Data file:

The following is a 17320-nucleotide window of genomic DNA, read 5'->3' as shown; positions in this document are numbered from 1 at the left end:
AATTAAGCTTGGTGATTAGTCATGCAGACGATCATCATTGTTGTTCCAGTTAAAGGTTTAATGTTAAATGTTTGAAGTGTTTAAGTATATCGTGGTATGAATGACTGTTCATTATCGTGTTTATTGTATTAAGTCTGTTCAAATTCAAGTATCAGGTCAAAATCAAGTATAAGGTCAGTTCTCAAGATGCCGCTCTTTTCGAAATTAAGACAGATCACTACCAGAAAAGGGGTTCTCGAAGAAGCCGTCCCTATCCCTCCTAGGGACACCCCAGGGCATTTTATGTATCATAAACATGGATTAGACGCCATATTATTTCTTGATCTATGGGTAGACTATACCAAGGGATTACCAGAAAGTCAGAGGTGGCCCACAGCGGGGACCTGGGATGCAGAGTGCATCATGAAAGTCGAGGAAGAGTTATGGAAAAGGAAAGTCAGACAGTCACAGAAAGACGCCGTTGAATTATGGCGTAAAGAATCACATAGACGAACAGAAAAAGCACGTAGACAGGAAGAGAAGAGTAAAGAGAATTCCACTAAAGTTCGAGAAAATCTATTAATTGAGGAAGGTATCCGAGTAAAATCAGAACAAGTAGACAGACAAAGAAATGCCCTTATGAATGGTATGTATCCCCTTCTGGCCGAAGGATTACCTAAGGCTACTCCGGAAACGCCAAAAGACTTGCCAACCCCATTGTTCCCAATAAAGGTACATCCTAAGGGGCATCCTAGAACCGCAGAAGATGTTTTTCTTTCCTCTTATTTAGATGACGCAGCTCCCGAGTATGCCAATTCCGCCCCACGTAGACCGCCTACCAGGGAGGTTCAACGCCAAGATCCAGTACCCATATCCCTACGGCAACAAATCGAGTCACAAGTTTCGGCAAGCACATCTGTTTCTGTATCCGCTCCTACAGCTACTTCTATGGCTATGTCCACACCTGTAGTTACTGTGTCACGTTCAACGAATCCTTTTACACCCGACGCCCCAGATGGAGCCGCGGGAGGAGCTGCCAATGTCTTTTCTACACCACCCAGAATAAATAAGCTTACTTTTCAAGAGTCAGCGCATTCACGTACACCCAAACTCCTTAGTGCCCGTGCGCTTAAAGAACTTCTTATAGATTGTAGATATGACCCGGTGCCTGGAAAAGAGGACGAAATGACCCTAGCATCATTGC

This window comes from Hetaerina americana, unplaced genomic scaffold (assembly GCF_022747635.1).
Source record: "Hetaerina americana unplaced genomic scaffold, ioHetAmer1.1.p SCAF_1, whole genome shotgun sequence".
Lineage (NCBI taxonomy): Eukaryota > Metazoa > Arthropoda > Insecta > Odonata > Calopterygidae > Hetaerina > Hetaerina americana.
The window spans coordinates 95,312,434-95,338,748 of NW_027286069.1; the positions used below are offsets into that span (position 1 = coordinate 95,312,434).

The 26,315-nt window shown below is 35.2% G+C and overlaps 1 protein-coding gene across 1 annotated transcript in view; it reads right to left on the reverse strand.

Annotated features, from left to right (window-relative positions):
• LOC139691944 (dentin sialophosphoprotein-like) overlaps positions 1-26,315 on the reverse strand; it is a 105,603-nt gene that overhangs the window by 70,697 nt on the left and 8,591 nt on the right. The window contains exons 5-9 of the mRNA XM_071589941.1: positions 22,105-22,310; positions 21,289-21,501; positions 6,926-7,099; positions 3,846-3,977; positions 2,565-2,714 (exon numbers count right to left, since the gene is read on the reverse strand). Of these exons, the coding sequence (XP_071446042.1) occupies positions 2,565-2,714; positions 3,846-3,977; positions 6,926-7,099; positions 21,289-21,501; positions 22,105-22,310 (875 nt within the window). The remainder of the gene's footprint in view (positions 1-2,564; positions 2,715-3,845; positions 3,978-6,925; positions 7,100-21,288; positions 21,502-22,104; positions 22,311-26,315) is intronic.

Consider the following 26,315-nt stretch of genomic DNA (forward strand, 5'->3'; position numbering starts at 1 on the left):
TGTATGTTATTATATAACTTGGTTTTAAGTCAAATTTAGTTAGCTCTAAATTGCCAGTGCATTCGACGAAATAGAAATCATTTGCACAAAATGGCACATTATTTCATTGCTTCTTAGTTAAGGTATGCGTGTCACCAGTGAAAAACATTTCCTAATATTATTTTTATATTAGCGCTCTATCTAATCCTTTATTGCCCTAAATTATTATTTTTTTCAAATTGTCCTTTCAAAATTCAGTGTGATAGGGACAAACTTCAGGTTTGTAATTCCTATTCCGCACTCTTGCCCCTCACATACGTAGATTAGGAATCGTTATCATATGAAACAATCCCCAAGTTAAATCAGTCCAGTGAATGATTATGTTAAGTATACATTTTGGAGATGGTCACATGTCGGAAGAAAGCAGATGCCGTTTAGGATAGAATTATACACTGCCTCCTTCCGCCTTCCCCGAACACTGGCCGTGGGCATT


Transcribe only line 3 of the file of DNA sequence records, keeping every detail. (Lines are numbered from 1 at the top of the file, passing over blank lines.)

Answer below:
This window comes from Hetaerina americana, unplaced genomic scaffold (assembly GCF_022747635.1).